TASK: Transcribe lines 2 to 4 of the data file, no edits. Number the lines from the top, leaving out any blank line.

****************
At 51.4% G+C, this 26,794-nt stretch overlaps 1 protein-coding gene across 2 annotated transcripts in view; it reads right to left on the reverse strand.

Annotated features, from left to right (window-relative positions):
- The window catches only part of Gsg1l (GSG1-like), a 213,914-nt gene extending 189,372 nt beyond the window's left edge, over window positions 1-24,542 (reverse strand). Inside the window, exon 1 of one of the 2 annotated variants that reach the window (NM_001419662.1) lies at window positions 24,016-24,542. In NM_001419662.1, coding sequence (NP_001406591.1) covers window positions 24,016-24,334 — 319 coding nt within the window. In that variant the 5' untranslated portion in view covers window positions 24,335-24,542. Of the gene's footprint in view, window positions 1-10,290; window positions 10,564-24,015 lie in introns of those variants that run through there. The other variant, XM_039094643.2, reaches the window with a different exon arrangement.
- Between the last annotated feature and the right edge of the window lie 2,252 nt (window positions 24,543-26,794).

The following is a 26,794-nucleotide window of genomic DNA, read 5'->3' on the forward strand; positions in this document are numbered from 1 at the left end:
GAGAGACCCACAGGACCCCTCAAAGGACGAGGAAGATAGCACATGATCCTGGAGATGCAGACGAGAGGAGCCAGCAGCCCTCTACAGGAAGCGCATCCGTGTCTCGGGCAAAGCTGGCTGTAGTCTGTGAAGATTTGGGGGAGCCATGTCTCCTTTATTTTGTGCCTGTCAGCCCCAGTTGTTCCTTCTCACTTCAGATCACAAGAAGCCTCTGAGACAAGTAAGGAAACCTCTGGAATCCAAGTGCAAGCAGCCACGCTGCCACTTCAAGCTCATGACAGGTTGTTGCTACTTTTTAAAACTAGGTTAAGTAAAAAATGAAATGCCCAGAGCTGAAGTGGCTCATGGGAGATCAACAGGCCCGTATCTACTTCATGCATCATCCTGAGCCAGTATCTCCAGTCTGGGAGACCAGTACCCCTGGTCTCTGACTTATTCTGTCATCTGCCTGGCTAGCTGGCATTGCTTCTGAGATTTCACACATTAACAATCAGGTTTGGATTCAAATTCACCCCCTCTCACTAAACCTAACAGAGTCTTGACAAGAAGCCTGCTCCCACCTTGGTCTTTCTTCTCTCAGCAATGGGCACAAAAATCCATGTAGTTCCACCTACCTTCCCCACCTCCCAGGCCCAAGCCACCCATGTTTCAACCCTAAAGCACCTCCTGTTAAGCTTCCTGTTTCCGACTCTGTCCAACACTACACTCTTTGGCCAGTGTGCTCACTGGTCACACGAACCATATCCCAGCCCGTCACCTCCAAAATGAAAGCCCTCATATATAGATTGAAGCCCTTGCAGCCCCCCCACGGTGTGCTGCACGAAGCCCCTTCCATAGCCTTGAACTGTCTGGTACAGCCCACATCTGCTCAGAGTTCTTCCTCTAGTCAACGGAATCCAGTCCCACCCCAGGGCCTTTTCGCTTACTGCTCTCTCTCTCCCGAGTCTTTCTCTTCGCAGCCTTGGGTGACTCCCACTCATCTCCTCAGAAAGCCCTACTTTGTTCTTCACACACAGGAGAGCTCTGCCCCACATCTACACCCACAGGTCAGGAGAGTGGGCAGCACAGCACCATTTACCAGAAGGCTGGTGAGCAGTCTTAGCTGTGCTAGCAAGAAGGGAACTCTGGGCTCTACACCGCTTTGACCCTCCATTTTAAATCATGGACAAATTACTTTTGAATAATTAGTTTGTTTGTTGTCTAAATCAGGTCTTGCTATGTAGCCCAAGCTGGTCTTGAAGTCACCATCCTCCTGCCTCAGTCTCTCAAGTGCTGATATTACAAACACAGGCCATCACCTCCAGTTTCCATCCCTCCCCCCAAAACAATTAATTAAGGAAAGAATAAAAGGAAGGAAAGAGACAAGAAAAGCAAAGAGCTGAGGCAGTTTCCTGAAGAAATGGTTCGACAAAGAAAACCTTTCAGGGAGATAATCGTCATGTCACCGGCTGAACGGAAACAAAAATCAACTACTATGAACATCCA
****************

Annotated features, from left to right (window-relative positions):
- The window catches only part of Gsg1l (GSG1-like), a 213,914-nt gene extending 189,372 nt beyond the window's left edge, over window positions 1-24,542 (reverse strand). Inside the window, exon 1 of one of the 2 annotated variants that reach the window (NM_001419662.1) lies at window positions 24,016-24,542. In NM_001419662.1, coding sequence (NP_001406591.1) covers window positions 24,016-24,334 — 319 coding nt within the window. In that variant the 5' untranslated portion in view covers window positions 24,335-24,542. Of the gene's footprint in view, window positions 1-10,290; window positions 10,564-24,015 lie in introns of those variants that run through there. The other variant, XM_039094643.2, reaches the window with a different exon arrangement.
- Between the last annotated feature and the right edge of the window lie 2,252 nt (window positions 24,543-26,794).